Similar to the SPE Act, the Bill also proposes to enhance the personal liability consequences for illegal phoenix transactions by introducing both a civil penalty regime and criminal liability (with recklessness being the fault element) for creditor-defeating behaviour conducted by directors or 'facilitators' (i.e., pre-insolvency advisors).

The Bill also seeks to introduce a new Section 203AA of the Act to prevent the backdating of director resignations where such resignations are reported to ASIC more than 28 days after their purported occurrence. It also provides that where a resignation would result in the company having no other directors, it will have no effect unless the company is being wound up. These proposed sections seek to address illegal phoenix practices related to backdating the effective date of director resignations to escape liability for the company's (supposedly) subsequent actions.

IV SIGNIFICANT TRANSACTIONS, KEY DEVELOPMENTS AND MOST ACTIVE INDUSTRIES

In July 2018, amendments to the Act came into operation, introducing an 'automatic stay' into the Act on the enforceability of ipso facto provisions that allow a contract to be terminated or altered owing to:

  1. a company entering into a scheme of arrangement;
  2. the appointment of a receiver or controller to all or substantially all of the company's assets;
  3. the appointment of an administrator to a company; or
  4. the appointment of a liquidator immediately following administration or a scheme.

The automatic stay does not apply retrospectively (i.e., for agreements entered into prior to the TLA Act coming into force). In addition, the automatic stay does not explicitly apply to: receiver or controller appointments that are not over all or substantially all of the company's assets; entry into a deed of company arrangement; or liquidations which do not immediately follow an administration or scheme.

Under the new Sections 415E and 451F of the Act, a court may lift the automatic stay in respect of certain ipso facto clauses if it is satisfied that doing so is in the interests of justice or where a relevant scheme of arrangement is found to not be for the purpose of avoiding winding up.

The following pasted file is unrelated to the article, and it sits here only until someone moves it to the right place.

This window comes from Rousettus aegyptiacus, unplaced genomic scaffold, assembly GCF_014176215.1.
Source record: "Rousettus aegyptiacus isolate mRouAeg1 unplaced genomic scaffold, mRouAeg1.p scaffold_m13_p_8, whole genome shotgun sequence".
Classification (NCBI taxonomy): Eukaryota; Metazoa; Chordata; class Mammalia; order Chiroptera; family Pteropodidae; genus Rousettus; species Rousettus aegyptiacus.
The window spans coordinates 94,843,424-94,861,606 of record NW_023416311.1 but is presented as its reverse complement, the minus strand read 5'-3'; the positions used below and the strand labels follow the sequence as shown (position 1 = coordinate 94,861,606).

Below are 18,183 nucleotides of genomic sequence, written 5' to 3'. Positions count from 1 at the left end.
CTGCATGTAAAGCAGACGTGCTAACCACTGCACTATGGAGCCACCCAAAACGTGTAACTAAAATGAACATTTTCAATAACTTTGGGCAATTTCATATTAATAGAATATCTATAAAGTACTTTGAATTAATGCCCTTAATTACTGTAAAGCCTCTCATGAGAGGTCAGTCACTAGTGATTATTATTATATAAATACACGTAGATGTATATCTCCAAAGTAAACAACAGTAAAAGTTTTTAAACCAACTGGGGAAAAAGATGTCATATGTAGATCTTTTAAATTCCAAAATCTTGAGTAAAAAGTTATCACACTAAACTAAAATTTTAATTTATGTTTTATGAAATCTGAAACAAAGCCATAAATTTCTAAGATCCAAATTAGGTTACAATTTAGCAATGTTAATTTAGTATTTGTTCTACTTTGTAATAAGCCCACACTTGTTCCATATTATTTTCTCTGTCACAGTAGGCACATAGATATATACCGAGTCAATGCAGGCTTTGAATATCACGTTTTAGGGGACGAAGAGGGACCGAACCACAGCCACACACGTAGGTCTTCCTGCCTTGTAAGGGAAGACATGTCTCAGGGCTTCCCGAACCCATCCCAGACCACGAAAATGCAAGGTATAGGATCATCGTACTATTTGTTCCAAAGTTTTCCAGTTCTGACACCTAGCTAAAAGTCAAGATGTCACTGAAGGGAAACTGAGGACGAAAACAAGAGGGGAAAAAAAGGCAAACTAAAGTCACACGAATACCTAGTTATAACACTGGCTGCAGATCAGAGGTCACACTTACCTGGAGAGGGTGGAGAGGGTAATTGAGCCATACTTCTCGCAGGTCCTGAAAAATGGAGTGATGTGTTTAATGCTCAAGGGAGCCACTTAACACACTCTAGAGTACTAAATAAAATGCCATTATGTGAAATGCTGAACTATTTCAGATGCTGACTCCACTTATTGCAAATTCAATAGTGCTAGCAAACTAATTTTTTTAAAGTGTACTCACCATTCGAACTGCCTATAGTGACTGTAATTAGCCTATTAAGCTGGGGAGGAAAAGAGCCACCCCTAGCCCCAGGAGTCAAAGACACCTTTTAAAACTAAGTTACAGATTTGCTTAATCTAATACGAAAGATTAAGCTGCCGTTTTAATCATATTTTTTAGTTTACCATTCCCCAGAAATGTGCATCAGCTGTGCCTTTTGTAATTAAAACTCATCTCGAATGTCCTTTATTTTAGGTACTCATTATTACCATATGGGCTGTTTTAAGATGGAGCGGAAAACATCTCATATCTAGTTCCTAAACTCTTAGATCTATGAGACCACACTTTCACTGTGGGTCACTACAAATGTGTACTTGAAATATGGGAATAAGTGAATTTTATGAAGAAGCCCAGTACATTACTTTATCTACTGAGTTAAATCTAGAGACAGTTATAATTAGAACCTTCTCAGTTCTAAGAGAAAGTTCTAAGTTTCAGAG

The operation of the automatic stay excludes certain rights prescribed in an accompanying ministerial declaration and certain contracts, agreements or arrangements separately set out in Regulations. We also note that the automatic stay does not apply to ipso facto rights attached to financial products that are necessary for their provision, in agreements made after the commencement of the formal restructure or to other types of contracts set out in regulation or declared by the minister.

By way of illustration, some of the contractual rights excluded from the operation of the automatic stay provisions include: (1) a right to terminate under a standstill or forbearance arrangement; (2) a right to change the priority in which amounts are to be paid under a contract, agreement or arrangement; and (3) a right of set-off, combination of accounts or a right to net balances or other amounts.

Similarly, among the agreement types excluded by the Regulations include: (1) contracts, agreements or arrangements that are a licence or permit issued by federal, state or local government; (2) contracts that are derivatives and contracts for the underwriting of an issue or sale of securities or financial products; and (3) contracts under which a party is or may be liable to subscribe for, or to procure subscribers for, securities or financial products.

As the automatic stay provisions have only been in operation for just one year, there has not been any judicial consideration as to the operation of these provisions, including the excluded rights and contract, agreements and arrangements.

V INTERNATIONAL

Australian courts cooperate with foreign courts and insolvency practitioners, and will recognise the jurisdiction of the relevant court in which the 'centre of main interest' is located. This approach follows the UNCITRAL Model Law on insolvency, which was codified into Australian law through the Cross-Border Insolvency Act 2008 (Cth).